When lightning strikes: tips for emergency management

Dr. Robert McMickle, an emergency physician at Harbor UCLA Medical Center in Los Angeles, delves into the topic of lightning injuries.

Clinical case: a lightning in a park during a thunderstorm

Some people are spending the afternoon in a park when a thunderstorm breaks out. As it starts to rain, a group of four people decide to hide under a tall tree. They notice intermittent flashes of lightning, but the situation does not seem to be getting worse. As they are planning to leave the park, the tree is struck by lightning and the group is hit by a side splash of electricity. When the first rescuers arrive, all four are breathless and pulseless. A 30-year-old woman can be resuscitated, although she goes into cardiac arrest again for 10 minutes on the way to the hospital. She recovers again (ROSC), while the other three members of the group fail to be resuscitated.


Lightning is not an uncommon environmental cause of injury and death worldwide. Approximately 24,000 fatal accidents occur each year and almost ten times as many accidents in which people are struck and survive. In the United States, there are about 400 lightning injuries and 40 deaths per year, and most lightning strikes occur from May to September in the afternoon or early evening hours in states near the Gulf of Mexico1.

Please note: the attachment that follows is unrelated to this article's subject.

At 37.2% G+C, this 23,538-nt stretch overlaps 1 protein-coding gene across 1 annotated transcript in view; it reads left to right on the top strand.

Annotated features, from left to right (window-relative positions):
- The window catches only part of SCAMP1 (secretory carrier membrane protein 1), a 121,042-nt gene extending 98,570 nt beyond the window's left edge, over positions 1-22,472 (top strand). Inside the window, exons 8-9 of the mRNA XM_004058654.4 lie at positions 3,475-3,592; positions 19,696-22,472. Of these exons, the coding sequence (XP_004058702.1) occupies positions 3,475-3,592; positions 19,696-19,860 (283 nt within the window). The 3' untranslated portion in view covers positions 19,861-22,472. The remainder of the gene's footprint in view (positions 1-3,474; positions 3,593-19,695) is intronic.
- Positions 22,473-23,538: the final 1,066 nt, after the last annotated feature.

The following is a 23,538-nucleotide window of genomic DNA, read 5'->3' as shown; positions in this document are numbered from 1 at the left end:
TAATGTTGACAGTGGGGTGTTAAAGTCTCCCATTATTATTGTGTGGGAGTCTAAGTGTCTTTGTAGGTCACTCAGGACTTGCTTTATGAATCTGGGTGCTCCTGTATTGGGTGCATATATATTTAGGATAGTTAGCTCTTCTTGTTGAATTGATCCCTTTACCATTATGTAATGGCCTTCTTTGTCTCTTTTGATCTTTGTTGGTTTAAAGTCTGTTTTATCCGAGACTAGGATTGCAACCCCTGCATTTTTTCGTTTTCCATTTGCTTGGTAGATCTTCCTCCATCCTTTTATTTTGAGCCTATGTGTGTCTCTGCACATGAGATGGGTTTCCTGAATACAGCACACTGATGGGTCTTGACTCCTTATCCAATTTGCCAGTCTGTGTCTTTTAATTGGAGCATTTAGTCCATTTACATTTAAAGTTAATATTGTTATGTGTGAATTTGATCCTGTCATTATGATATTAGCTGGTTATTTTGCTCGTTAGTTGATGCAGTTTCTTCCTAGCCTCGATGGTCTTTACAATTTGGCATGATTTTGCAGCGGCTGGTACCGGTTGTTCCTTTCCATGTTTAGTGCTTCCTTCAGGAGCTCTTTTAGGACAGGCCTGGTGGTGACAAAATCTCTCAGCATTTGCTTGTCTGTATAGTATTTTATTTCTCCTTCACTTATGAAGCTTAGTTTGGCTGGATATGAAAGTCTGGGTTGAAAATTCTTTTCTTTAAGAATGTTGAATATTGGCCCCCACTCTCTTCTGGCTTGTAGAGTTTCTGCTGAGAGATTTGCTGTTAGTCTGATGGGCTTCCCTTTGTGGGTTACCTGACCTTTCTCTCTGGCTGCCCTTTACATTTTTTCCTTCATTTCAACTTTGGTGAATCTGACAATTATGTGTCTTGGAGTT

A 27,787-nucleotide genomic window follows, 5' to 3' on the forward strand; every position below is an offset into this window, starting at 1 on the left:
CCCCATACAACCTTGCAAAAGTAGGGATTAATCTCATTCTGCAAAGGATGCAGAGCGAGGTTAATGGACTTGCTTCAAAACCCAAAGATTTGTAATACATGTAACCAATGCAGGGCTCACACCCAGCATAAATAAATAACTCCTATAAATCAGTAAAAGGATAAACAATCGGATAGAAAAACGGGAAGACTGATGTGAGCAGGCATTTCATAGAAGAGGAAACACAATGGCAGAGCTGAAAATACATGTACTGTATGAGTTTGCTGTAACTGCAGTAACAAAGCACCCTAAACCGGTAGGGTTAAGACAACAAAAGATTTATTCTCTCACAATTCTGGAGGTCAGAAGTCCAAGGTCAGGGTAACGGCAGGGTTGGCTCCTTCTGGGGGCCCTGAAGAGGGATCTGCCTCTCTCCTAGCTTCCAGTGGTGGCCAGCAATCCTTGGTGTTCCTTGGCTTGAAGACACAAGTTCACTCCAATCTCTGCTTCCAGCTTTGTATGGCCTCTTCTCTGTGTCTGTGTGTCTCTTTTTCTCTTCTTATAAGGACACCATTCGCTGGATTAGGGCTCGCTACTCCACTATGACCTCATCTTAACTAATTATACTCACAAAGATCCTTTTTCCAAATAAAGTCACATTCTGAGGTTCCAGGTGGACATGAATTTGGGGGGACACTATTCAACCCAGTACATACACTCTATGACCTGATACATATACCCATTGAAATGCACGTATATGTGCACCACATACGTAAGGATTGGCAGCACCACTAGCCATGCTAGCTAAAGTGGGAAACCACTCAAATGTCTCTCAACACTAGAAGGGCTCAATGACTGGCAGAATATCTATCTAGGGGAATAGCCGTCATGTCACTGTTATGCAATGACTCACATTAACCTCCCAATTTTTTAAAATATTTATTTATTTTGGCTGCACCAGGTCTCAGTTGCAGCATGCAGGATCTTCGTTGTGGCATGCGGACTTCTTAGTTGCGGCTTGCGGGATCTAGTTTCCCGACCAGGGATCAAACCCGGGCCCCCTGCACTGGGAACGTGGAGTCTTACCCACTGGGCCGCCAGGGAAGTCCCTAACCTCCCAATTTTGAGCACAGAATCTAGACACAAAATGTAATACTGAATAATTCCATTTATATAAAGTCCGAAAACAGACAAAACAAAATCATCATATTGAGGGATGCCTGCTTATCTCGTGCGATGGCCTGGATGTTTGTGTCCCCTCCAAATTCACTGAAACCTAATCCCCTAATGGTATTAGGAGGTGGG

Lightning carries an impressive amount of energy (30-110 thousand amperes) and voltage (10 million volts) that is delivered in a massive pulse within a few milliseconds. For reference, a typical household current measures 110-120 volts and 15 amperes, and a typical power line can deliver >7,000 volts. Lightning is neither direct nor alternating current, but rather a massive pulse of electrons moving in one direction1,2.

The temperature is usually around 8,000°C, but it can reach 50,000°C and can therefore cause significant thermal burns1.

Mechanism of the discharge1,2

  1. Direct strike (5%): lightning makes direct contact with subjects, most commonly fatal.